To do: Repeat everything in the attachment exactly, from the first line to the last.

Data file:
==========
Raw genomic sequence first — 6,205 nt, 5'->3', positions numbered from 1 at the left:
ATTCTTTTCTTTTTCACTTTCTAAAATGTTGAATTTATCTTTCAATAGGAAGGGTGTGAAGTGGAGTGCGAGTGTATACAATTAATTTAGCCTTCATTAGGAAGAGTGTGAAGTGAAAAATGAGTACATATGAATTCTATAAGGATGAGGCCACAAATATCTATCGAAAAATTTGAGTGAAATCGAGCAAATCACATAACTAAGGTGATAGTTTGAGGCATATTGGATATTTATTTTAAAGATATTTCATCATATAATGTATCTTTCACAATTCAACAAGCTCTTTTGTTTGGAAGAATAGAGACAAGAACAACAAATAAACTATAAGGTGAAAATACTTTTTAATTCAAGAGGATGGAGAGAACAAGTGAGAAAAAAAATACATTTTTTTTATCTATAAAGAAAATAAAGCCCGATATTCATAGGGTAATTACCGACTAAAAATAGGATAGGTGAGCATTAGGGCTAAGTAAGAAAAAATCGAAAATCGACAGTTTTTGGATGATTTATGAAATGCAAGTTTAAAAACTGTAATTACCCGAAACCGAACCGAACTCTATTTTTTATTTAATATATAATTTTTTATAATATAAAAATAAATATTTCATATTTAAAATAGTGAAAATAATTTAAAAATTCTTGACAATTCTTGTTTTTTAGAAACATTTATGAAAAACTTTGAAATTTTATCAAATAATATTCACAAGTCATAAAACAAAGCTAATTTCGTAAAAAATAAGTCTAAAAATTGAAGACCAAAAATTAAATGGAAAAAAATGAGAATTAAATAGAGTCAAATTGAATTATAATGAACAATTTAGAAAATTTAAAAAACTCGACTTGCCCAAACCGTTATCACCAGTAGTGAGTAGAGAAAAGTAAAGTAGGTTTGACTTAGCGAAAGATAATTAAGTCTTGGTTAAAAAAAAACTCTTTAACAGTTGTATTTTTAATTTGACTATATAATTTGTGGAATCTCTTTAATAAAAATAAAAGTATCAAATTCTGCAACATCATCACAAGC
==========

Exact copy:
Raw genomic sequence first — 6,205 nt, 5'->3', positions numbered from 1 at the left:
ATTCTTTTCTTTTTCACTTTCTAAAATGTTGAATTTATCTTTCAATAGGAAGGGTGTGAAGTGGAGTGCGAGTGTATACAATTAATTTAGCCTTCATTAGGAAGAGTGTGAAGTGAAAAATGAGTACATATGAATTCTATAAGGATGAGGCCACAAATATCTATCGAAAAATTTGAGTGAAATCGAGCAAATCACATAACTAAGGTGATAGTTTGAGGCATATTGGATATTTATTTTAAAGATATTTCATCATATAATGTATCTTTCACAATTCAACAAGCTCTTTTGTTTGGAAGAATAGAGACAAGAACAACAAATAAACTATAAGGTGAAAATACTTTTTAATTCAAGAGGATGGAGAGAACAAGTGAGAAAAAAAATACATTTTTTTTATCTATAAAGAAAATAAAGCCCGATATTCATAGGGTAATTACCGACTAAAAATAGGATAGGTGAGCATTAGGGCTAAGTAAGAAAAAATCGAAAATCGACAGTTTTTGGATGATTTATGAAATGCAAGTTTAAAAACTGTAATTACCCGAAACCGAACCGAACTCTATTTTTTATTTAATATATAATTTTTTATAATATAAAAATAAATATTTCATATTTAAAATAGTGAAAATAATTTAAAAATTCTTGACAATTCTTGTTTTTTAGAAACATTTATGAAAAACTTTGAAATTTTATCAAATAATATTCACAAGTCATAAAACAAAGCTAATTTCGTAAAAAATAAGTCTAAAAATTGAAGACCAAAAATTAAATGGAAAAAAATGAGAATTAAATAGAGTCAAATTGAATTATAATGAACAATTTAGAAAATTTAAAAAACTCGACTTGCCCAAACCGTTATCACCAGTAGTGAGTAGAGAAAAGTAAAGTAGGTTTGACTTAGCGAAAGATAATTAAGTCTTGGTTAAAAAAAAACTCTTTAACAGTTGTATTTTTAATTTGACTATATAATTTGTGGAATCTCTTTAATAAAAATAAAAGTATCAAATTCTGCAACATCATCACAAGC